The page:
Le Pen proposes two-currency system as 'euro is dead'
French far-right National Front leader and presidential candidate Marine Le Pen on Sunday proposed a dual currency system for France, a national currency for its home economy and another for international trade as, in her opinion, the "euro is dead".
"We will have a national currency like all other countries, and a common currency together," Le Pen said in an interview with French daily Le Parisien, meaning that a new French franc would be a currency for everyday domestic use and the euro would be for "large companies trading internationally". According to Le Pen who faces centrist candidate Emmanuel Macron in the second round of the Presidential election on May 7, the euro is "largely responsible for mass unemployment" in France because it has not "adapted" itself to the French economy, Efe news reported.
She added that, if she wins the presidency, she will negotiate with the European Union (EU) the recovery of four "essential" sovereignties: territorial, legislative, economic and monetary. If those EU negotiations failed, she would submit the euro question to the French people via referendum.
"If they vote no, then I will resign," the presidential hopeful said. Le Pen's proposal to abandon the euro has generated unease, as polls show 70 per cent of the French wish to remain inside the European single currency.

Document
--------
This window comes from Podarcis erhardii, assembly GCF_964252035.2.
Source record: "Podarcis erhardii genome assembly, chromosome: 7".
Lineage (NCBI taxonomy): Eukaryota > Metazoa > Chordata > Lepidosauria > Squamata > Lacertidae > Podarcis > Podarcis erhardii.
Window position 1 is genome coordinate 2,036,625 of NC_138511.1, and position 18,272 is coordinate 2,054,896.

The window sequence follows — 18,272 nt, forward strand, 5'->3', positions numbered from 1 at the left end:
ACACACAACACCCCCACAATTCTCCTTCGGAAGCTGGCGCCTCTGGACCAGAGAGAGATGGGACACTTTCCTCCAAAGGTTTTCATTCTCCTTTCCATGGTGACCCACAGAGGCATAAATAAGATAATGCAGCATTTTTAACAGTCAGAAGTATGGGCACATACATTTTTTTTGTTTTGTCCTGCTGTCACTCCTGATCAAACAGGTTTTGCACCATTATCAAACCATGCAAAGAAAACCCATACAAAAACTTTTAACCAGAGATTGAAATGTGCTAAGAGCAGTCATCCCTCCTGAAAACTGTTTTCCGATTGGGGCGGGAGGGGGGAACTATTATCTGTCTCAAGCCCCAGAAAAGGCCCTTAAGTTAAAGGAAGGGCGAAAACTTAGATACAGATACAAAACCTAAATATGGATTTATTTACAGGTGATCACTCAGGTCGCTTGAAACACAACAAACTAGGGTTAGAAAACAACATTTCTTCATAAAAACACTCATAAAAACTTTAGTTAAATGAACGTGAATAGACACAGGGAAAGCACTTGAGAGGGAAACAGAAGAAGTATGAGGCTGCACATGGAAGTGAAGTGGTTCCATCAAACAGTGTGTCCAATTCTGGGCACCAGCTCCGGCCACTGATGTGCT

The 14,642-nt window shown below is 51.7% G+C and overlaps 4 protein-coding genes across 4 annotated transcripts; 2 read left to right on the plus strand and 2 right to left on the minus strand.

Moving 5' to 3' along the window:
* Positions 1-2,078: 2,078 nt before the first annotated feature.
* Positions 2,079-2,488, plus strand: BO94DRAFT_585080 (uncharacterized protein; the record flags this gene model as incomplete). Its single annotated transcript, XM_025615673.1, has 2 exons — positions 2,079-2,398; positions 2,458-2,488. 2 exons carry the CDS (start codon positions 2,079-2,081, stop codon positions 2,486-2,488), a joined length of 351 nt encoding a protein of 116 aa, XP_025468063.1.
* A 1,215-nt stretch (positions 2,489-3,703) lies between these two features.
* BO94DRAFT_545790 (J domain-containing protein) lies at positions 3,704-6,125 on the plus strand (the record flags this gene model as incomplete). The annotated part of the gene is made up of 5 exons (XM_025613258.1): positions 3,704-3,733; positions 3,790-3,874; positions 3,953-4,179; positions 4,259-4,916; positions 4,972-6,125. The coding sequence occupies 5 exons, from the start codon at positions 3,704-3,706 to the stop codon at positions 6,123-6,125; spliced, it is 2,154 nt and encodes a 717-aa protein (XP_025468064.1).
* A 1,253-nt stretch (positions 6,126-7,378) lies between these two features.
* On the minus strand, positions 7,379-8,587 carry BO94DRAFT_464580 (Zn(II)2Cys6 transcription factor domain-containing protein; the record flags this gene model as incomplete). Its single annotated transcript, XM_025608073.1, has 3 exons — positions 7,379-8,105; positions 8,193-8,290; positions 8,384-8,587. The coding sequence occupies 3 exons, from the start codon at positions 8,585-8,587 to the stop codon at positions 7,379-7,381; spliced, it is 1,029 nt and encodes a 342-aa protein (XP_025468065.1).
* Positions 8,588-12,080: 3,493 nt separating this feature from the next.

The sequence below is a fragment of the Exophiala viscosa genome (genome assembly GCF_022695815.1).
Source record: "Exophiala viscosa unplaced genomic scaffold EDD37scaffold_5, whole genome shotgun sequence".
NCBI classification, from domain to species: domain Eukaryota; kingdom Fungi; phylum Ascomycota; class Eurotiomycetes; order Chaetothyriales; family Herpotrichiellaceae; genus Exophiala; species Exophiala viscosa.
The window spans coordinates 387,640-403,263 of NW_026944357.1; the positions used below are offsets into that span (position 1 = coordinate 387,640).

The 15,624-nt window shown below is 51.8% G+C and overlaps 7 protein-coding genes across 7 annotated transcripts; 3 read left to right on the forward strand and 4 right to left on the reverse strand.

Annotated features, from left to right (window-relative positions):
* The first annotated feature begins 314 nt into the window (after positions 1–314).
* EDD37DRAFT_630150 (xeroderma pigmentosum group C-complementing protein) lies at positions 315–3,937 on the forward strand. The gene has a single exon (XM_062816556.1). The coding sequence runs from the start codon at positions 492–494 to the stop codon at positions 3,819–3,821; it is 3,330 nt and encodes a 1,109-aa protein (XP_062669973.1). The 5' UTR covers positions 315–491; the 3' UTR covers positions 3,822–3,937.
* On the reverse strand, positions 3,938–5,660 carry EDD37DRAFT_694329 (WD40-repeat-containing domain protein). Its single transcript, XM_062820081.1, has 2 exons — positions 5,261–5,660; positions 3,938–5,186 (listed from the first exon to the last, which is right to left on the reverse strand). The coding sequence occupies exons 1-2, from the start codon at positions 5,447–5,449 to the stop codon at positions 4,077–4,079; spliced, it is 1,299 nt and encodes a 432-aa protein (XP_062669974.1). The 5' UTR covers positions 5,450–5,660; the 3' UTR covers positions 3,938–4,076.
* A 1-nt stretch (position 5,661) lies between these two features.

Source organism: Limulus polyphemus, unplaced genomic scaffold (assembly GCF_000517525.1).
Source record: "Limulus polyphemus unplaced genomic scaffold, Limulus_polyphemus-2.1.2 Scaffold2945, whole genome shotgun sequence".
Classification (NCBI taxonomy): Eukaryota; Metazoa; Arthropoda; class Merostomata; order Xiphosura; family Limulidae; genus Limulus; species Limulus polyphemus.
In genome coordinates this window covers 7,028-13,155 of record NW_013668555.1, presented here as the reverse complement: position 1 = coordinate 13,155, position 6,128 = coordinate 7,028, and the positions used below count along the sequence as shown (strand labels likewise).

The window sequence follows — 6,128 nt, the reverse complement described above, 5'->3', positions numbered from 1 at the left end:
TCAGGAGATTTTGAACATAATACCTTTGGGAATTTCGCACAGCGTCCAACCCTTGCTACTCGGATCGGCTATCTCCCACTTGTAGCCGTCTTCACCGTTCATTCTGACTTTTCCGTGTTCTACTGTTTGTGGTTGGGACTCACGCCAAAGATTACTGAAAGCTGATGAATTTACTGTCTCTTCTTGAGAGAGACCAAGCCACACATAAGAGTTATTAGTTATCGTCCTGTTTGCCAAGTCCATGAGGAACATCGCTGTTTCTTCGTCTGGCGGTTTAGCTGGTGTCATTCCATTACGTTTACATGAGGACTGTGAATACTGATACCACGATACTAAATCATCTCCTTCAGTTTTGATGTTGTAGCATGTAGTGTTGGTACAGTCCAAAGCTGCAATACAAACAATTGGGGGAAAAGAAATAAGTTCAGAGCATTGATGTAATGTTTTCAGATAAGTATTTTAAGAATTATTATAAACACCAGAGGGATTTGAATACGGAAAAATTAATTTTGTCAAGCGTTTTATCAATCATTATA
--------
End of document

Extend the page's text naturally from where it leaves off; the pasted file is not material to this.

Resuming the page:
Exactly how she would pull-out from the euro also has created some degree of confusion, even within the ranks of Le Pen's Front National party. Regarding her "patriotic" alliance with Eurosceptic right-wing party Debout La France, led by Nicolas Dupont-Aignan, a former rival, Le Pen said she had to modify some of her proposals.
Among others, free schooling for immigrant children that she wished to temporarily ban. Speaking of her duel with Macron, who is ahead in the polls, Le Pen considers she might win and, in her opinion, Macron is already getting nervous by his "feverish and aggressive" stance.